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  1. The environmental conditions experienced by microbial communities are rarely fully simulated in the laboratory. Researchers use experimental containers (“bottles”), where natural samples can be manipulated and evaluated. However, container-based methods are subject to “bottle effects”: changes that occur when enclosing the plankton community that are often times unexplained by standard measures like pigment and nutrient concentrations. We noted variability in a short-term, nutrient amendment experiment during a 2019 Lake Erie, Microcystis spp. bloom. We observed changes in heterotrophic bacteria activity (transcription) on a time-frame consistent with a response to experimental changes in nutrient availability, demonstrating how the often overlooked microbiome of cyanobacterial blooms can be altered. Samples processed at the time of collection (T0) contained abundant transcripts from Bacteroidetes, which reduced in abundance during incubation in all bottles, including controls. Significant biological variability in the expression of Microcystis -infecting phage was observed between replicates, with phosphate-amended treatments showing a 10-fold variation. The expression patterns of Microcystis -infecting phage were significantly correlated with ∼35% of Microcystis -specific functional genes and ∼45% of the cellular-metabolites measured across the entire microbial community, suggesting phage activity not only influenced Microcystis dynamics, but the biochemistry of the microbiome. Our observations demonstrate how natural heterogeneity amongmore »replicates can be harnessed to provide further insight on virus and host ecology.« less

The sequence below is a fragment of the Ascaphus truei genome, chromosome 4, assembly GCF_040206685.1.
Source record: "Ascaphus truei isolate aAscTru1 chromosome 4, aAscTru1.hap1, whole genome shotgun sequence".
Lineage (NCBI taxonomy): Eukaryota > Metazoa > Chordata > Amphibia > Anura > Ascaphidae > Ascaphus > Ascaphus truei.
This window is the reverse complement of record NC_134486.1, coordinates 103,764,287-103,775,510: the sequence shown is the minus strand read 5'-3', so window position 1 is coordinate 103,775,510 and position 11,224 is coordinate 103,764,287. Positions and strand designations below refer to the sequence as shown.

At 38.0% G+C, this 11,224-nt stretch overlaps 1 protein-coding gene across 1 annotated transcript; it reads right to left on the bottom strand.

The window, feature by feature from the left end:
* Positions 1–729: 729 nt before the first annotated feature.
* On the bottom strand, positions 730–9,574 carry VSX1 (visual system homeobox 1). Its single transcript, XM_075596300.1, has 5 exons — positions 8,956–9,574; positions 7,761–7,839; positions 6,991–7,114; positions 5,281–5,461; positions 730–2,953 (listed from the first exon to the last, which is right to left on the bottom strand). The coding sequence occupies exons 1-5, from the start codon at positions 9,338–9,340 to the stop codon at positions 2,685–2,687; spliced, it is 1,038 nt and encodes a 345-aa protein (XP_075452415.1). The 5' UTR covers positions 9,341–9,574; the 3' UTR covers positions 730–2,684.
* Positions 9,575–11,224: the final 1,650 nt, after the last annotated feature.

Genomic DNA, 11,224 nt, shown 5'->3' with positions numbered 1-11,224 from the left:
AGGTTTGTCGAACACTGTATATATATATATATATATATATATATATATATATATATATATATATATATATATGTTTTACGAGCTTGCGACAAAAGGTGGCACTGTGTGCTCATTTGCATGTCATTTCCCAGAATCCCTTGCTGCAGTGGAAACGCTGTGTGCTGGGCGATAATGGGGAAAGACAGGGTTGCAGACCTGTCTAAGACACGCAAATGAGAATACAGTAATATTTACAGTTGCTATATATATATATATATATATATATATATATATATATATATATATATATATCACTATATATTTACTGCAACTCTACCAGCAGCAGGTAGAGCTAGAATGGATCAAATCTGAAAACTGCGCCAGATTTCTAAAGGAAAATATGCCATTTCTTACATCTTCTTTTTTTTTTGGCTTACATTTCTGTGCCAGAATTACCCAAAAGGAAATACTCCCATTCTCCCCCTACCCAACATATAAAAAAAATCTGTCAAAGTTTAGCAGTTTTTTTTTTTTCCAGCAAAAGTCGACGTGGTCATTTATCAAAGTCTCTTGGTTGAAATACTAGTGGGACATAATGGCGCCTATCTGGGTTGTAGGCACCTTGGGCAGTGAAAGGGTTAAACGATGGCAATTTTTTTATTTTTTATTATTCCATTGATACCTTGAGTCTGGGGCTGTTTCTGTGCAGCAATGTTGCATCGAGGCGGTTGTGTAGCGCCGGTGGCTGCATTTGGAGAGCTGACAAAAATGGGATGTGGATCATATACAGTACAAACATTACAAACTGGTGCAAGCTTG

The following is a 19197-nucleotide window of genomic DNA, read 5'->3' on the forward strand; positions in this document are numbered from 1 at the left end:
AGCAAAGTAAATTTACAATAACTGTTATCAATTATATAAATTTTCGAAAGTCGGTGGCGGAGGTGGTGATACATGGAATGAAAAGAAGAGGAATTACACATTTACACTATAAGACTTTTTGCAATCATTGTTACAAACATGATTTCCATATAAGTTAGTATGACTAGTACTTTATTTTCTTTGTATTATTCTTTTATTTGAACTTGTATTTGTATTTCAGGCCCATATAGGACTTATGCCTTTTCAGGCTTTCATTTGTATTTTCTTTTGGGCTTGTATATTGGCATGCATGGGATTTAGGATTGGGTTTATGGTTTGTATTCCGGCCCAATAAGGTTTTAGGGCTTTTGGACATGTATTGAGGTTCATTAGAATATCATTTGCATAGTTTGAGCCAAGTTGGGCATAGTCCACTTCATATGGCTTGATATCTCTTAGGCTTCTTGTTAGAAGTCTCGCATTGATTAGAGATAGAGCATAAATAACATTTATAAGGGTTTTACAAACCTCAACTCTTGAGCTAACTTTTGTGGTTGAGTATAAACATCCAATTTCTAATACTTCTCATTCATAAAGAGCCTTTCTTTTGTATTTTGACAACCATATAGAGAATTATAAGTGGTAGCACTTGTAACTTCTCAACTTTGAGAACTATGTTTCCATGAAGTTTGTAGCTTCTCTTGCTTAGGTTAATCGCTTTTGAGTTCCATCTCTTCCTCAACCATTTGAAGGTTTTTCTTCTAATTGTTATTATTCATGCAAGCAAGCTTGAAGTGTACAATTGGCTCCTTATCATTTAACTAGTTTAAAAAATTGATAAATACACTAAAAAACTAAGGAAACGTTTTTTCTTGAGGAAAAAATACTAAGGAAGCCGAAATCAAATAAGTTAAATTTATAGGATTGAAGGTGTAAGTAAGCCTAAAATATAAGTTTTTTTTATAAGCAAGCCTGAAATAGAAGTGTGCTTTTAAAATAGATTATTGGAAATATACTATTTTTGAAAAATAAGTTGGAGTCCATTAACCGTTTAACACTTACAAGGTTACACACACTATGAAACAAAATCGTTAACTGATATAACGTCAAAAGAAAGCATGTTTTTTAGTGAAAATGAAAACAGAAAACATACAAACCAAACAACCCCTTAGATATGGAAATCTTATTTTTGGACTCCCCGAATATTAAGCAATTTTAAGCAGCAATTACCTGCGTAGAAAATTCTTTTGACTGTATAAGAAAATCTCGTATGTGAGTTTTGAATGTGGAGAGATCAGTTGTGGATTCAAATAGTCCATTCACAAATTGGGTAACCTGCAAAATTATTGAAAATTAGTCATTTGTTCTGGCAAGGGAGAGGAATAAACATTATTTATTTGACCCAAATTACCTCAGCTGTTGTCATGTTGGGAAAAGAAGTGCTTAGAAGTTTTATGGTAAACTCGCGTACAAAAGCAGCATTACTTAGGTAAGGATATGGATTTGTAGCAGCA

Free, publicly-accessible full text available March 16, 2023
  2. Stewart, Frank J. (Ed.)
    ABSTRACT Raphidiopsis raciborskii and Planktothrix agardhii are filamentous, potentially toxin-producing cyanobacteria that form nuisance blooms in fresh waters. Here, we report high-quality metagenome-assembled genome sequences of R. raciborskii and P. agardhii collected from a bloom in Kissena Lake, New York.
  3. Microcystins produced during harmful cyanobacterial blooms are a public health concern. Although patterns are emerging, the environmental cues that stimulate production of microcystin remain confusing, hindering our ability to predict fluctuations in bloom toxicity. In earlier work, growth at cool temperatures relative to optimum (18°C vs. 26°C) was confirmed to increase microcystin quota in batch cultures of Microcystis aeruginosa NIES-843. Here, we tested this response in M. aeruginosa PCC 7806 using continuous cultures to examine temporal dynamics and using RNA-sequencing to investigate the physiological nature of the response. A temperature reduction from 26 to 19°C increased microcystin quota ∼2-fold, from an average of ∼464 ag μm –3 cell volume to ∼891 ag μm –3 over a 7–9 d period. Reverting the temperature to 26°C returned the cellular microcystin quota to ∼489 ag μm –3 . Long periods (31–42 d) at 19°C did not increase or decrease microcystin quota beyond that observed at 7–9 d. Nitrogen concentration had little effect on the overall response. RNA sequencing indicated that the decrease in temperature to 19°C induced a classic cold-stress response in M. aeruginosa PCC 7806, but this operated on a different timescale than the increased microcystin production. Microcystin quota showed a strongmore »48- to 72-h time-lag correlation to mcy gene expression, but no correlation to concurrent mcy expression. This work confirms an effect of temperature on microcystin quota and extends our understanding of the physiological nature of the response.« less